What would you do if you called for help but no one heard you? That’s exactly the predicament in which Jonas Falik found himself one cold February day. A former college professor and the soon-to-retire chairman of the business department at Queensborough Community College in Bayside, at 74 Jonas was healthy and active — until he suffered a seizure one morning. Thanks to a team effort from NewYork-Presbyterian Queens, NewYork-Presbyterian Weill Cornell Medicine, Neurosurgeon-in-Chief Philip Stieg, PhD, MD, and the Rehabilitation Medicine team, Jonas is on his way to recovery.
“The day it happened, I’d gone to the gym in the morning and was back in my apartment,” remembers Jonas. “I felt weird and suddenly hit the floor. I knew I had a seizure, I sensed it — and I lay there for five or six hours yelling for help.” Finally in the afternoon a neighbor came home, heard his pleas, and called 911.
An ambulance took him to the closest hospital — NewYork-Presbyterian Queens in Flushing — where Jonas had a CT scan. “They were lovely there,” he recalls. “They asked me to say four words that began with the letter F — imagine the words I said! Their reassurance made me feel like I was going to be okay.”
The CT scan showed a subdural hematoma, which is a pool of blood that forms in the space between the brain and the dura, the outer covering of the brain. “The elderly are more likely to develop these,” says Dr. Stieg. “The human brain loses volume as it ages, so older people have space between the brain and skull that isn’t there in younger people. Bridging that space forces delicate blood vessels to stretch and become vulnerable to minor injuries. A small bump can cause a bleed that goes unnoticed when it happens, but a hematoma is forming. That hematoma puts pressure on the brain, which in Jonas’ case led to a seizure.”
Given the severity of the hematoma, the attending doctor at NewYork-Presbyterian Queens decided that the surgery was best done by Dr. Stieg at the main campus of NewYork-Presbyterian Weill Cornell Medicine. The only thing Jonas remembers about that transfer was the ambulance ride across the Queensboro Bridge. “By the time I got into the city, the medicine they’d given me had kicked in,” he recalls.
“When I saw Jonas, he was suffering from neurological symptoms secondary to the hematoma and the seizure,” recalls Dr. Stieg. “His hematoma was located on the surface of his brain and a mixture of acute and chronic blood, making open surgery the only option. We had to open his skull to get to the affected area of the brain.” Dr. Stieg made a 2-inch incision, opened the skull, and evacuated the hematoma. (The new middle meningeal arterial embolization procedure could not be used initially because of Jonas’ symptoms. It is used as an adjuvant after drainage and resolution of the neurologic symptoms.)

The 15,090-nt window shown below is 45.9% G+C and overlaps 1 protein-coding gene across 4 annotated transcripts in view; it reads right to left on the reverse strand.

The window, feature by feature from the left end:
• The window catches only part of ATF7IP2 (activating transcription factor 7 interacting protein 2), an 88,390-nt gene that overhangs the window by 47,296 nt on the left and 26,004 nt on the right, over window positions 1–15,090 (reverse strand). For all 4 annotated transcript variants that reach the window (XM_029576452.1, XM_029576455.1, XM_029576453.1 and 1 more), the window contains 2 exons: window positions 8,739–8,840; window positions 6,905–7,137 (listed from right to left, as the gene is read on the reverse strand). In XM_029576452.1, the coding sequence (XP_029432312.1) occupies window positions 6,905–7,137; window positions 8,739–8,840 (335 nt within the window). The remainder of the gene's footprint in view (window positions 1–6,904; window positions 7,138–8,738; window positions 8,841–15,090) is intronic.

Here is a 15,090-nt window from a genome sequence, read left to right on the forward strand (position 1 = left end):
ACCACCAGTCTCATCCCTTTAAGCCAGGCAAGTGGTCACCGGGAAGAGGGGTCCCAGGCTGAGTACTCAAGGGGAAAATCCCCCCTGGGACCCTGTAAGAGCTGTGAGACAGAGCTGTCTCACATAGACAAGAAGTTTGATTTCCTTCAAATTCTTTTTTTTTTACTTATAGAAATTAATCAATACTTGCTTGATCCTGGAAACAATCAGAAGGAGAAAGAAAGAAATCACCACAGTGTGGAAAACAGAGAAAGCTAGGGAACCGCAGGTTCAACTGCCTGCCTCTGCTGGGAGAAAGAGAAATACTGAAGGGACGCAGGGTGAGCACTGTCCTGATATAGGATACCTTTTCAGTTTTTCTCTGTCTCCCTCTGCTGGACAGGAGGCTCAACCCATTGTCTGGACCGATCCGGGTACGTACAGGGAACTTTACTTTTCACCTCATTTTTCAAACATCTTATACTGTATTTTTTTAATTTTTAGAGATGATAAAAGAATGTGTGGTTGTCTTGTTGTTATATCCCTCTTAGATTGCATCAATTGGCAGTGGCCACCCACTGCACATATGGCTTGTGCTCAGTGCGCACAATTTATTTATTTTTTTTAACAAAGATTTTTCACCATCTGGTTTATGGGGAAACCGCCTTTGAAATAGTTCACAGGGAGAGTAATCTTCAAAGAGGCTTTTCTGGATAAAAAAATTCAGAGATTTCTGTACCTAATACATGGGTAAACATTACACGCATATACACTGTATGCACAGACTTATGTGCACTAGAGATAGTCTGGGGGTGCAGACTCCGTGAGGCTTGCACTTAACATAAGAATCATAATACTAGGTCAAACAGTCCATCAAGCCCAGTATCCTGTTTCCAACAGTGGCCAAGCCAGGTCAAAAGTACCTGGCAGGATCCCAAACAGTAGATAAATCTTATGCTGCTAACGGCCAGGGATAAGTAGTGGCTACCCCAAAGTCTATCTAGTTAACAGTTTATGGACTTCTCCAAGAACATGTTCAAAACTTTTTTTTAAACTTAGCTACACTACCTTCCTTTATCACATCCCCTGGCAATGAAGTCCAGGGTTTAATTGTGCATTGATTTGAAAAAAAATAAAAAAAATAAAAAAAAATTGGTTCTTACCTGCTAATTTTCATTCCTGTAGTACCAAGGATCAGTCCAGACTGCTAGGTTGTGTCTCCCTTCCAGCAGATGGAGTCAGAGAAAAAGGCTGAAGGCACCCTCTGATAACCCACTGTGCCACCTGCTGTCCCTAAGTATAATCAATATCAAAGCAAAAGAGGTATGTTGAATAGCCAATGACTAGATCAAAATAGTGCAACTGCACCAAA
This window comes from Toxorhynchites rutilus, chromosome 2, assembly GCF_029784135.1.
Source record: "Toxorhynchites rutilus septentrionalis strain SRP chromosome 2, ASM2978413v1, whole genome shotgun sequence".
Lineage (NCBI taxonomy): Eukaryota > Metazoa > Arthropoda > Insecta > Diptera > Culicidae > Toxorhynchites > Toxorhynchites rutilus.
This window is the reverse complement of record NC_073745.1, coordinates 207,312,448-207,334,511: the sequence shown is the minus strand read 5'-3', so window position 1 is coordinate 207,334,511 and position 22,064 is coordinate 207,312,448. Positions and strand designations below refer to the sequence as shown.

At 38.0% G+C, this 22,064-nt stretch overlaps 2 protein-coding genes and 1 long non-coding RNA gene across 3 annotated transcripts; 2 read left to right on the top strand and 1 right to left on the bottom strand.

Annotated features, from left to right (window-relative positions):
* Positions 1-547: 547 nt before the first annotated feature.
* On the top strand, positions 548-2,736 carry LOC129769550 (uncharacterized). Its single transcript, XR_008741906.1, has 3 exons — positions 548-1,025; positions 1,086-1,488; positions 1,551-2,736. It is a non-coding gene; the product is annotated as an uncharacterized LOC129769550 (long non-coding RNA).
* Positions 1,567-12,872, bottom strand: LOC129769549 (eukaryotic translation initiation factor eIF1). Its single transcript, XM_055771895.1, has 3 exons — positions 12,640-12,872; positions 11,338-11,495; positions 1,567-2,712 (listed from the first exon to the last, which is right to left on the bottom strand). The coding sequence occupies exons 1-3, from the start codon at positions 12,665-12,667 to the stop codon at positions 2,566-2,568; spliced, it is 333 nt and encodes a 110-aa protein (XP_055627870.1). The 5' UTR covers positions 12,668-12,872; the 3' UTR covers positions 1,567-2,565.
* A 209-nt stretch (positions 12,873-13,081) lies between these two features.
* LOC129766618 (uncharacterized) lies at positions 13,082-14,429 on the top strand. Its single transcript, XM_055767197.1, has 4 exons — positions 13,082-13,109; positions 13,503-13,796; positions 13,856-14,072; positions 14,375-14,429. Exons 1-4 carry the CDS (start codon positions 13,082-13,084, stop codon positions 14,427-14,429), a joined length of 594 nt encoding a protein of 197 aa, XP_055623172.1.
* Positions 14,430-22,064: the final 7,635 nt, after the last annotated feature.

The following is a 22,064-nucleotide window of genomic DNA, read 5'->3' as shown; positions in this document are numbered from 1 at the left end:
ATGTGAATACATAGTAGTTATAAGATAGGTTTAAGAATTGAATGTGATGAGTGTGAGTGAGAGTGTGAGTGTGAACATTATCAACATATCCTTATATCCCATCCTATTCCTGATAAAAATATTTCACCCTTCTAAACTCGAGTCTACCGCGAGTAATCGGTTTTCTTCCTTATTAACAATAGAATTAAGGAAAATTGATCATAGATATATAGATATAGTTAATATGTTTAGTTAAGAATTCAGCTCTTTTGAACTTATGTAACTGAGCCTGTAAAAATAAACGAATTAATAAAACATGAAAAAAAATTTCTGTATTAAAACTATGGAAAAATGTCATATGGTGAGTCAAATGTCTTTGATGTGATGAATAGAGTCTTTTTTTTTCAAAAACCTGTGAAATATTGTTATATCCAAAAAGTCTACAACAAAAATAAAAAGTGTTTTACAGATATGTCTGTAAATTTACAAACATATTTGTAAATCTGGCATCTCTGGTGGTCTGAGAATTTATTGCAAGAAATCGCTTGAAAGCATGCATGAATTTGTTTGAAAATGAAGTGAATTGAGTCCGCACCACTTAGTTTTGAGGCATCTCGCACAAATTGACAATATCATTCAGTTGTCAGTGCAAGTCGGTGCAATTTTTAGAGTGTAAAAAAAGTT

Jonas doesn’t even remember meeting Dr. Stieg before the surgery, and didn’t know at the time he was in the hands of a world-renowned expert. “I didn’t know he was the chairman of the department!” he laughs. “But I saw him afterward, when he came into my room to see how I was doing. He has a nice speaking voice and he’s very encouraging. I told him I liked to play golf, and he said, ‘You’ll get back to it. You’ll be playing next year.’”
Recovery was not easy, and Jonas worked with the rehabilitation medicine team for weeks to regain his speech and movement. “I was totally paralyzed on my left side,” he recalls. “It must have taken three or four weeks just to jiggle my fingers and my toes, and then to start walking a little. They encouraged me to walk along the wall with a stick in my hand, to brace and stabilize myself. It was like playing sports again! I remember lying in bed and wiggling my thumb — I was so happy that I moved a little bit.”
Jonas has high praise for the team that worked with him, from the ER in Queens to the OR on the Upper East Side. He is grateful to all who helped get him back on his feet, including the therapists who picked up where neurosurgery left off.
“I remember the rehab team at NYP being very encouraging,” he says. “They pushed me to do therapy — physical therapy, speech therapy — they’d make me walk, they wouldn’t let me quit! They even caught on to me — they knew that when I’d ask for water I wanted to pause the exercise — but nobody let me quit. And I was so impressed because during therapy I would hear English, Greek, Ukrainian — in all these different languages, NYP was helping people. The people there were wonderful. I only have nice things to say about them!”
For others recovering from a similar event, Jonas offers a Winston Churchill quote: “Never give in. Never, never, never, never—in nothing, great or small, large or petty—never give in, except to convictions of honor and good sense.” That, he says, was key to his recovery. “I can understand why people get upset during treatment. But if you can’t lift your legs you have to pick them up and do the best you can. You have to be compliant. Let people who know better help you.”